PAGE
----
In reviewing a Rule 12(b)(6) motion, the court must presume the truth of the factual allegations in the complaint, and draw all reasonable inferences in favor of the non-moving party. See Parks Sch. of Bus., Inc. v. Symington, 51 F.3d 1480, 1484 (9th Cir. 1995); see also Usher v. City of Los Angeles, 828 F.2d 556, 561 (9th Cir. 1987). Dismissal under Rule 12(b)(6) is appropriate "only if it is clear that no relief could be granted under any set of facts that could be proved consistent with the allegations." Hishon v. King Spalding, 467 U.S. 69, 73, 104 S.Ct. 2229, 81 L.Ed.2d 59 (1984) (citations omitted). The issue is not whether the plaintiff will ultimately prevail, but whether the plaintiff is entitled to offer evidence to support the plaintiff's claim. See Usher, 828 F.2d at 561.

Under Federal Rule of Civil Procedure 8, a pleading shall contain "a short and plain statement of the claim showing that the plaintiff is entitled to relief." Moreover, "[t]he pleadings need not identify any particular legal theory under which recovery is sought." Crull v. GEM Ins. Co., 58 F.3d 1386, 1391 (9th Cir. 1995). It is enough that the complaint gives the defendant fair notice of what the plaintiff's claim is and the grounds upon which it rests so that the defendant can frame a responsive pleading. See Leatherman v. Tarrant County Narcotics Intelligence and Coordination Unit, 507 U.S. 163, 168, 113 S.Ct. 1160, 122 L.Ed.2d 517 (1993) (citing Conley v. Gibson, 355 U.S. 41, 47, 78 S.Ct. 99, 2 L.Ed.2d 80 (1957)). The Supreme Court has explained that the "liberal system of 'notice pleading'" does not require a claimant to set out in detail the facts upon which it bases its claim.

B. Applying the standard

Here, Perfect 10 identified ten causes of action against Cybernet:

1) copyright infringement ( 17 U.S.C. § 501 et seq.)
2) trademark infringement ( 15 U.S.C. § 1114, 1125)

3) trademark disparagement ( 15 U.S.C. § 1125 (a))

4) trademark dilution ( 15 U.S.C. § 1125 (c); Cal. Bus. Prof. Code § 14330; and common law)
5) wrongful use of a registered trademark (Cal. Bus. Prof. Code § 14335)
6) violation of publicity rights (Cal. Civil Code § 3344; and common law)
7) unfair competition (Lanham Act § 43(a); Cal. Bus. Prof. Code § 17200)
8) false advertising (Cal. Bus. Prof. Code § 17500 et seq.)
9) civil RICO, investment of proceeds ( 18 U.S.C. § 1962 (a))
10) civil RICO, participation ( 18 U.S.C. § 1962 (c))

Racketeering Influenced and Corrupt Organizations Act.

Defendant Cybernet challenges each and every one of these theories in its motion to dismiss. In the alternative it moves for a more definite statement with regard to each claim. The Court will analyze each claim in turn.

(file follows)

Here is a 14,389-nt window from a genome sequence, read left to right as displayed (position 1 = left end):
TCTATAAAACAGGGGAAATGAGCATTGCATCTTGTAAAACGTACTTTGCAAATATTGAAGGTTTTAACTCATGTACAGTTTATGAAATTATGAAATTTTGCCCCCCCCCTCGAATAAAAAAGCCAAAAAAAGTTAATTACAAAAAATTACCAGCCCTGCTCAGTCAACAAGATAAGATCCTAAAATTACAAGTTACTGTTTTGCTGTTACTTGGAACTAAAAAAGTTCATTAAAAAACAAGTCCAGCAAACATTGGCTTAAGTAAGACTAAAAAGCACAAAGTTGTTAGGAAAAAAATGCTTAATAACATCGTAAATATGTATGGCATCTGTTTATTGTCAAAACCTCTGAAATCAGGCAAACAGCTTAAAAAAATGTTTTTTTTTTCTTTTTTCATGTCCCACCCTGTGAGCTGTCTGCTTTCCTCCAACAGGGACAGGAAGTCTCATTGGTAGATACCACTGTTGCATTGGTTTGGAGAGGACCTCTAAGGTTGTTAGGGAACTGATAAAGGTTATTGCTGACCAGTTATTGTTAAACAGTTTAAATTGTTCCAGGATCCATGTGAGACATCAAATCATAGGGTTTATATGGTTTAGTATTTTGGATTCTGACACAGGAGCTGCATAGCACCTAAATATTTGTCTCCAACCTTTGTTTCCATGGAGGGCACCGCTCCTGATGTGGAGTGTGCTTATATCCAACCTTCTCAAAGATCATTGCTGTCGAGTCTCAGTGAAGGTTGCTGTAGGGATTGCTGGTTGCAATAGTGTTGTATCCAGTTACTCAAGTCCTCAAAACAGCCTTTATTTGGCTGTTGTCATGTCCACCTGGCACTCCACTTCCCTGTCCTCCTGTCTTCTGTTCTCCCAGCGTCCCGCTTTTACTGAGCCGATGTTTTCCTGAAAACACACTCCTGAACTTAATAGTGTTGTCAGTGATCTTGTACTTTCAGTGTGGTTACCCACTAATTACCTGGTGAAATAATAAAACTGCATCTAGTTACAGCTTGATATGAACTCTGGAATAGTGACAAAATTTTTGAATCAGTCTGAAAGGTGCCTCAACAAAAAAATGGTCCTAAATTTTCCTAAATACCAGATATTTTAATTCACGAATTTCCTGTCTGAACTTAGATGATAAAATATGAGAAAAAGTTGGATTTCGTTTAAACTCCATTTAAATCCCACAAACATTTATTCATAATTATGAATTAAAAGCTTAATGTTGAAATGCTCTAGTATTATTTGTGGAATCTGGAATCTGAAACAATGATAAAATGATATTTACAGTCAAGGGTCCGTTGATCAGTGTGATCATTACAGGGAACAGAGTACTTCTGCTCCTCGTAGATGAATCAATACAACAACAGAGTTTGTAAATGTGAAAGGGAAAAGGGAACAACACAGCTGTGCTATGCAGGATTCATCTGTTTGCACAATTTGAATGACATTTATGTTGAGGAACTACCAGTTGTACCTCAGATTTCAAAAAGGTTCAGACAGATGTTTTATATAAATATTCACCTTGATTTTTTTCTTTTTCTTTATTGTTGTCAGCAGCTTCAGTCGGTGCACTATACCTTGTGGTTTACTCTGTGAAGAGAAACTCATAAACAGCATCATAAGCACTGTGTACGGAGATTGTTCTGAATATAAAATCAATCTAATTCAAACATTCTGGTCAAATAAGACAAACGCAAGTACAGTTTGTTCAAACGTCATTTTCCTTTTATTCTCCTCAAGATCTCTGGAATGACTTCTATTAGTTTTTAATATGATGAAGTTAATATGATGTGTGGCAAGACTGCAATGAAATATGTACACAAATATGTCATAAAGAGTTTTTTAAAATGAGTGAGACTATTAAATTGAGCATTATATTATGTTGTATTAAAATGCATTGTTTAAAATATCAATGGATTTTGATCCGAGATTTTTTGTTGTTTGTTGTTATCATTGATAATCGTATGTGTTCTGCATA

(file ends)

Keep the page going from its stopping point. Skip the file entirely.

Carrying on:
At the outset, the Court rejects Cybernet's argument to dismiss based on Perfect 10's failure to allege a detailed basis for jurisdiction in the first paragraph of the Second Amended Complaint. See Local Rule 3.7.1. Perfect 10's original complaint complied with the Local Rule and the current complaint mentions federal question jurisdiction in the first paragraph, while detailing the basis in ¶ 5. 2AC ¶¶ 1, 5.

1. Copyright Infringement

Cybernet argues that the complaint fails to allege a valid claim of copyright infringement. Def. Mem. at 4-5. Cybernet bases this argument on the failure of Perfect 10 to state, in its complaint, every copyright relied on, every individual image in the magazines that is being infringed, every image on specific web pages that does infringe, or the dates of any infringement. Id. This misconstrues the burden Perfect 10 faces in the pleadings stage. Copyright claims need not be pled with particularity. See, e.g., Mid America Title Co. v. Kirk, 991 F.2d 417, 421 (7th Cir. 1993). As courts have noted in recent, post-Leatherman cases, complaints simply alleging present ownership by plaintiff, registration in compliance with the applicable statute and infringement by defendant have been held sufficient under the rules. Id. at 421 n. 8 (quoting 5 Wright Miller, Federal Practice and Procedure § 1287, at 283 (1990)); Jetform Corp. v. Unisys Corp., 11 F. Supp.2d 788, 790 (rejecting heightened pleading based on Leatherman).

The purpose of modern rules of civil procedure is to avoid a regime of heightened pleading with the exceptions listed in Federal Rule of Civil Procedure 9(b). See Leatherman, 507 U.S. at 168, 113 S.Ct. 1160 ("we said in effect that [Rule 8] meant what it said"). Here Perfect 10 alleges the existence of hundreds, even thousands of infringing photographs within the various websites that Adult Check has placed within its "family." See, e.g., 2AC ¶¶ 38, 40, 43, 48, 53, 59, 61. Requiring a statement of each and every example would defeat the regime established by Rule 8.

Similar cases in the Internet area strongly suggest that Cybernet's pleading arguments are not just legally incorrect, but also incompatible with the types of claims involved in this case. In A M Records, Inc. v. Napster, Inc., the Ninth Circuit upheld the district court's finding that plaintiffs had demonstrated a likelihood of success on their copyright infringement claims. See 239 F.3d 1004, 1022, 1024 (9th Cir. 2001). In that case, the district court was confronted with allegations of massive infringement and relied on samples to establish the scope of the infringement. See A M Records, Inc. v. Napster, Inc., 114 F. Supp.2d 896, 902, 911 (N.D.Cal. 2000) aff'd in part, rev'd in part by 239 F.3d 1004 (9th Cir. 2001) as amended by (April 3, 2001). Moreover, because of the user-dependent nature of this copyright infringement, the number could vacillate hour-to-hour, day-to-day. See Napster, 239 F.3d at 1011-13 (describing file-sharing process). There is no indication, however, that the district court required the plaintiffs to specify each and every alleged violation of copyright law in their complaint. Cf id. at 1027 (requiring plaintiffs to provide Napster notice of infringed works as part of injunctive relief).